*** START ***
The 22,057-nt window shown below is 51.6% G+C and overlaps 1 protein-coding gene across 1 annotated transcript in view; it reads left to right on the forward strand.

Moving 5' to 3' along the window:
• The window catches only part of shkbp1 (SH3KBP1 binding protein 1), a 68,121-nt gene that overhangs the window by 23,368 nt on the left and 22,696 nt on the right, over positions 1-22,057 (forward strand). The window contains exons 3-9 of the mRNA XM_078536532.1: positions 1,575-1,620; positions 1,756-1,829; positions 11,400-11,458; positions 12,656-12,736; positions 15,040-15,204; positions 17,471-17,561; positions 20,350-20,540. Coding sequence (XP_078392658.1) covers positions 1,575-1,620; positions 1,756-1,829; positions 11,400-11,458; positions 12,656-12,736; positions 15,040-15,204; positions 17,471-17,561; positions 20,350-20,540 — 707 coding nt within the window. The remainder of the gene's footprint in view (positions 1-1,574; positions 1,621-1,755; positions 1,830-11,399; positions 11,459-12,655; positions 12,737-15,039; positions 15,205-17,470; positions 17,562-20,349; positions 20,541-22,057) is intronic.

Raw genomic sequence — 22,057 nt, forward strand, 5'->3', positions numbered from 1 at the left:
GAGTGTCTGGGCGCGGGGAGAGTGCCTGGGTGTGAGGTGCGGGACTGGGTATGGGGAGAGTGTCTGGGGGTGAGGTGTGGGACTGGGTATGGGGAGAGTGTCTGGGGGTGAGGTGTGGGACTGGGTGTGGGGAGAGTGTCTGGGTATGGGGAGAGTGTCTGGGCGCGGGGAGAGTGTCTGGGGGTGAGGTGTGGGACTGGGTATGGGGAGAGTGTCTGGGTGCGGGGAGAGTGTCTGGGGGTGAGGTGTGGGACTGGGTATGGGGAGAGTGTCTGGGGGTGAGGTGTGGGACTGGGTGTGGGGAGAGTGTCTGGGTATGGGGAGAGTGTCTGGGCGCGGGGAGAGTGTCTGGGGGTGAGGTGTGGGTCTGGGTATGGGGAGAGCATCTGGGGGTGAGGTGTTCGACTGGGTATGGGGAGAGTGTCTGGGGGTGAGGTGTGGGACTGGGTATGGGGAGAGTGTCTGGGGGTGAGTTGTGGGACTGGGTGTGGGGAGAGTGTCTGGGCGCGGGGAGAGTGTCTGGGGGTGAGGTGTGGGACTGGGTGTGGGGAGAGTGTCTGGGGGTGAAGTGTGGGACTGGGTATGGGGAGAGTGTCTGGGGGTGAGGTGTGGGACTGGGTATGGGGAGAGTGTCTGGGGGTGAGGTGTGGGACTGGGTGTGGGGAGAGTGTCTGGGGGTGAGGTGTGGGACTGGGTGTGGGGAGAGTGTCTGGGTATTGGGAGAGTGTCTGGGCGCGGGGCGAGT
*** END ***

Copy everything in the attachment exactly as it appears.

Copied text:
The 22,057-nt window shown below is 51.6% G+C and overlaps 1 protein-coding gene across 1 annotated transcript in view; it reads left to right on the forward strand.

Moving 5' to 3' along the window:
• The window catches only part of shkbp1 (SH3KBP1 binding protein 1), a 68,121-nt gene that overhangs the window by 23,368 nt on the left and 22,696 nt on the right, over positions 1-22,057 (forward strand). The window contains exons 3-9 of the mRNA XM_078536532.1: positions 1,575-1,620; positions 1,756-1,829; positions 11,400-11,458; positions 12,656-12,736; positions 15,040-15,204; positions 17,471-17,561; positions 20,350-20,540. Coding sequence (XP_078392658.1) covers positions 1,575-1,620; positions 1,756-1,829; positions 11,400-11,458; positions 12,656-12,736; positions 15,040-15,204; positions 17,471-17,561; positions 20,350-20,540 — 707 coding nt within the window. The remainder of the gene's footprint in view (positions 1-1,574; positions 1,621-1,755; positions 1,830-11,399; positions 11,459-12,655; positions 12,737-15,039; positions 15,205-17,470; positions 17,562-20,349; positions 20,541-22,057) is intronic.

Raw genomic sequence — 22,057 nt, forward strand, 5'->3', positions numbered from 1 at the left:
GAGTGTCTGGGCGCGGGGAGAGTGCCTGGGTGTGAGGTGCGGGACTGGGTATGGGGAGAGTGTCTGGGGGTGAGGTGTGGGACTGGGTATGGGGAGAGTGTCTGGGGGTGAGGTGTGGGACTGGGTGTGGGGAGAGTGTCTGGGTATGGGGAGAGTGTCTGGGCGCGGGGAGAGTGTCTGGGGGTGAGGTGTGGGACTGGGTATGGGGAGAGTGTCTGGGTGCGGGGAGAGTGTCTGGGGGTGAGGTGTGGGACTGGGTATGGGGAGAGTGTCTGGGGGTGAGGTGTGGGACTGGGTGTGGGGAGAGTGTCTGGGTATGGGGAGAGTGTCTGGGCGCGGGGAGAGTGTCTGGGGGTGAGGTGTGGGTCTGGGTATGGGGAGAGCATCTGGGGGTGAGGTGTTCGACTGGGTATGGGGAGAGTGTCTGGGGGTGAGGTGTGGGACTGGGTATGGGGAGAGTGTCTGGGGGTGAGTTGTGGGACTGGGTGTGGGGAGAGTGTCTGGGCGCGGGGAGAGTGTCTGGGGGTGAGGTGTGGGACTGGGTGTGGGGAGAGTGTCTGGGGGTGAAGTGTGGGACTGGGTATGGGGAGAGTGTCTGGGGGTGAGGTGTGGGACTGGGTATGGGGAGAGTGTCTGGGGGTGAGGTGTGGGACTGGGTGTGGGGAGAGTGTCTGGGGGTGAGGTGTGGGACTGGGTGTGGGGAGAGTGTCTGGGTATTGGGAGAGTGTCTGGGCGCGGGGCGAGT